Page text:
Malus × zumi (Matsum.) Rehd.

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Article from Bean's Trees and Shrubs Hardy in the British Isles

Genus

Synonyms

  • Pyrus zumi Matsum.
  • M. sieboldii var. zumi (Matsum.) Asami

Infraspecifics

Other species in genus

Glossary

apex
(pl. apices) Tip. apical At the apex.
bud
Immature shoot protected by scales that develops into leaves and/or flowers.
calyx
(pl. calyces) Outer whorl of the perianth. Composed of several sepals.
glabrous
Lacking hairs smooth. glabrescent Becoming hairless.
globose
globularSpherical or globe-shaped.
hybrid
Plant originating from the cross-fertilisation of genetically distinct individuals (e.g. two species or two subspecies).
ovate
Egg-shaped; broadest towards the stem.
variety
(var.) Taxonomic rank (varietas) grouping variants of a species with relatively minor differentiation in a few characters but occurring as recognisable populations. Often loosely used for rare minor variants more usefully ranked as forms.

References

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Credits

Article from Bean's Trees and Shrubs Hardy in the British Isles

A small tree of pyramidal habit; young wood slightly downy. Leaves ovate or oblong; 112 to 312 in. long, 34 to 112 in. wide, tapering or rounded at the base, glabrous except when quite young; stalks about 1 in. long. Flowers pink in bud, becoming white after opening, 1 to 114 in. diameter, produced in clusters of four to seven; calyx-lobes woolly, especially inside, longer than the tube; flower-stalks 1 to 112 in. long. Styles four or five. Fruits 12 in. in diameter, globose, red.

Native of Japan; introduced to N. America in 1892 by Sargent, and thence to Kew in 1905. It is one of the group of Japanese crabs to which M. sieboldii and M. sargentii belong, distinguished by small fruits marked at the apex by the scar of the fallen calyx. It is said to be superior to M. sieboldii as a garden tree in the Arnold Arboretum, being covered there in May by a mass of flowers, and in autumn by ‘attractive bright red fruits’. It differs from both its allies in its oblong leaves being only slightly or not at all lobed, and from M. sargentii in its wider flowers and less crowded petals. The fruits are larger than the pea-like ones of M. sieboldii and the flowers have four or five styles (three or four in M. sieboldii). It occurs wild in Japan, and Ohwi, in Flora of Japan, follows Asami in treating it as a variety of M. sieboldii. Rehder, however, considered it to be a hybrid between M. sieboldii and perhaps M. baccata var. mandshurica.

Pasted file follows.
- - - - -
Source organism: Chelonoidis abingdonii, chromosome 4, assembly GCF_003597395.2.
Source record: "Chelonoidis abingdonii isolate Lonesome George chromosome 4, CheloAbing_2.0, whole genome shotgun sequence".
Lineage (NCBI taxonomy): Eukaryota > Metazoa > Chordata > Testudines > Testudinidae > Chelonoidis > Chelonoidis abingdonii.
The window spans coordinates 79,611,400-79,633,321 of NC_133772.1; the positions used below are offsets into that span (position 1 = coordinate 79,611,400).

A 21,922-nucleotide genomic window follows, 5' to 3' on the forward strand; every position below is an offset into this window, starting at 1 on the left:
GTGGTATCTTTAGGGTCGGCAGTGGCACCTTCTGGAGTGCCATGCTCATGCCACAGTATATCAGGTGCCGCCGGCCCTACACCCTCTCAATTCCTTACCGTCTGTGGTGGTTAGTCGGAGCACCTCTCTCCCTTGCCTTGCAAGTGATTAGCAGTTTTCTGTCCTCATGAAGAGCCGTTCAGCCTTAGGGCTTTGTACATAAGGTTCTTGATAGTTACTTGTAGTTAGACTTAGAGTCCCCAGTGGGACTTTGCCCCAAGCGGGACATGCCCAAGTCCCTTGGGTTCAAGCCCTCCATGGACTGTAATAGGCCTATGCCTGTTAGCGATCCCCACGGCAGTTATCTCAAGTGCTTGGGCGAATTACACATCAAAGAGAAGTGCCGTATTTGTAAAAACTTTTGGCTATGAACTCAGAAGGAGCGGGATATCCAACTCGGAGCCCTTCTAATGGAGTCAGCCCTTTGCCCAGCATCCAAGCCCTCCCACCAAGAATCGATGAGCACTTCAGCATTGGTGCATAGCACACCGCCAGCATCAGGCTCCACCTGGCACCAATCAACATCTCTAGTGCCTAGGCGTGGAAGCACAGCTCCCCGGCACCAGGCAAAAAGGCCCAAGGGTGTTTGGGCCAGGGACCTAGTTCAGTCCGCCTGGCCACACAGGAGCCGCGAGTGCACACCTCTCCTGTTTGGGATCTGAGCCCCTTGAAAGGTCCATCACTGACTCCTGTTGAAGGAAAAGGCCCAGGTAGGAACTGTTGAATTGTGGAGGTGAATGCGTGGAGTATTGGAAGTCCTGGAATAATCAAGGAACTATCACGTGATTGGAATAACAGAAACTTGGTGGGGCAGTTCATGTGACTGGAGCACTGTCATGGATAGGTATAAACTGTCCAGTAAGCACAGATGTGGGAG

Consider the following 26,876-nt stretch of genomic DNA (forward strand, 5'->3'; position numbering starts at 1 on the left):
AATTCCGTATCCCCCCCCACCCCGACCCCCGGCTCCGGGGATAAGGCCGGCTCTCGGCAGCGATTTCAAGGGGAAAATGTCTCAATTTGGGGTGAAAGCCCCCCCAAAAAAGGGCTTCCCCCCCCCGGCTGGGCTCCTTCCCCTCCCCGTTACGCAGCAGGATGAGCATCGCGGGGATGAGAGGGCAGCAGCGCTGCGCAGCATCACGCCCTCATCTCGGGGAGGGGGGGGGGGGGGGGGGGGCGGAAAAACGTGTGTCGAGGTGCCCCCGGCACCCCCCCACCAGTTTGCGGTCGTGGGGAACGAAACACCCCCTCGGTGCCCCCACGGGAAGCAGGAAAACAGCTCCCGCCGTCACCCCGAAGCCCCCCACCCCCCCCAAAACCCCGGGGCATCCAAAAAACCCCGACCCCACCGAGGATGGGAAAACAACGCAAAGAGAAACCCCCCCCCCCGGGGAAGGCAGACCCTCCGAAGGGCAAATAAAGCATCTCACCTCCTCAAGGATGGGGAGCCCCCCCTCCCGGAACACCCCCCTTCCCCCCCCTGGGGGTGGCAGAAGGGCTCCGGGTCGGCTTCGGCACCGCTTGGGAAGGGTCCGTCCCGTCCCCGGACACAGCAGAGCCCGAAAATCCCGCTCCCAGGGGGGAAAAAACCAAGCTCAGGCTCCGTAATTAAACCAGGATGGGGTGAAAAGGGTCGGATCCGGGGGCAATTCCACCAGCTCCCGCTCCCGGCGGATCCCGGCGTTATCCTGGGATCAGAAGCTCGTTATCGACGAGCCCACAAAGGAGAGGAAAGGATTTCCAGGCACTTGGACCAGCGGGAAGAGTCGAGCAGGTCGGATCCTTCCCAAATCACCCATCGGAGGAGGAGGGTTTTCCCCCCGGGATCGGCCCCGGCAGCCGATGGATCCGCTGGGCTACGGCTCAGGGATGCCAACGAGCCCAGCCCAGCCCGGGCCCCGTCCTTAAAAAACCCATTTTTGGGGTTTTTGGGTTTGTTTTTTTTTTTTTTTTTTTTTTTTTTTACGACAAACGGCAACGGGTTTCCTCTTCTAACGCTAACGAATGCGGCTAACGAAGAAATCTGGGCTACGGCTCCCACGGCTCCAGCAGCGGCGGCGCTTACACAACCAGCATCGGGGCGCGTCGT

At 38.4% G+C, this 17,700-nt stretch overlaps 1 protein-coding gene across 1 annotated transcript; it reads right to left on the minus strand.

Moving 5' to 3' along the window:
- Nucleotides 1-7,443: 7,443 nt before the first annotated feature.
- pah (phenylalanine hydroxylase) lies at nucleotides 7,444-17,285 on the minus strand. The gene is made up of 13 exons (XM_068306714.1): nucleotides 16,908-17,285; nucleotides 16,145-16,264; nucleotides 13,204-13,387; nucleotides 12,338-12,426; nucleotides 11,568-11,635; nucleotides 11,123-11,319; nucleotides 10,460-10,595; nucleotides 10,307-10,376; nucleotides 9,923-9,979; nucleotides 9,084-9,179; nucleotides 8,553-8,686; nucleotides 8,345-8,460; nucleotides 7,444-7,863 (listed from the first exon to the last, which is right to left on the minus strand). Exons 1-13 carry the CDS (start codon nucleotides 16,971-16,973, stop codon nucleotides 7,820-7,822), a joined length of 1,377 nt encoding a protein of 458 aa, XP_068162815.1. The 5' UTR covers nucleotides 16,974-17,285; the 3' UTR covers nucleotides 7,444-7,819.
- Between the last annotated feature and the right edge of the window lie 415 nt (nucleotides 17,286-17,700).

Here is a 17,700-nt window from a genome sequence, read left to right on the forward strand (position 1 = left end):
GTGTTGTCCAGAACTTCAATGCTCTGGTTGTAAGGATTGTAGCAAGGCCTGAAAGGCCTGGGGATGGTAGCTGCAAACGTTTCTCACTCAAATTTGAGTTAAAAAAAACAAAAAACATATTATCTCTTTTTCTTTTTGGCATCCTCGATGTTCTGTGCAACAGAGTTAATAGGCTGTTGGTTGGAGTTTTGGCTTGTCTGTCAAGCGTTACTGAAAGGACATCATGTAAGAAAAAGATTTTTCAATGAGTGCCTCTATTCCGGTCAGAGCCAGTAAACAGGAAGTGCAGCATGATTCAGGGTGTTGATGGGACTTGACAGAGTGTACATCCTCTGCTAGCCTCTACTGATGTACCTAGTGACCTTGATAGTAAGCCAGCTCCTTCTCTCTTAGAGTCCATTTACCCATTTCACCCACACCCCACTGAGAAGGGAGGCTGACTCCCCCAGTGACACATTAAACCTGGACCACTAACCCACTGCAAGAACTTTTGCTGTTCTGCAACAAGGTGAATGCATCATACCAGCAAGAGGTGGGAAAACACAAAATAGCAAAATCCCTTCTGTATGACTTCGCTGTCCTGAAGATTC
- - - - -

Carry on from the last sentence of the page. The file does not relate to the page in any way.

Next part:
'Aldenhamensis'

This crab arose in the garden of the Hon. Vicary Gibbs at Aldenham, Herts. It resembles ‘Eleyi’ but the fruits differ in being flattened globose, or orange-shaped, instead of conical; they are i in. wide, the calyx persists at the top and the stalks are thicker. The leaves are often slightly lobed, and their toothing is coarser and more uneven. The flowers, some of which are semi-double, are borne later than in ‘Eleyi’, at the end of May. It makes a quite small tree.

'Almey'

Leaves purplish when young, later bronze-green. Flowers about 2 in. across, the petals clear deep pink, but paler at the base, so that the flowers have an almost white, star-shaped centre. Early May. Fruits small, carmine-red but often becoming partly orange when fully ripe. It is a second-generation seedling of the Rosybloom group, named in 1945.

'Calocarpa'

This crab arose at the Arnold Arboretum among plants raised from seeds sent from Japan in 1890. It is intermediate between M. sieboldii and typical M. × zumi, having flowers with three or four styles as in the former and also resembling it in the well-marked lobing of the leaves on the extension growths. But it differs from M. sieboldii and resembles M. × zumi in its larger fruits, which are bright red, about {1/2} in. across, and often remain on the tree until Christmas. (M. sieboldii var. calocarpa Rehd.; M. × zumi var. calocarpa (Rehd.) Rehd.).HybridsIn this section are brought together in alphabetical order various hybrid clones which would otherwise have to be scattered through the descriptive text. Most of these bear vernacular names, but some Latin-named hybrids that are usually given botanical status have been brought into this section if they are clones of uncertain parentage.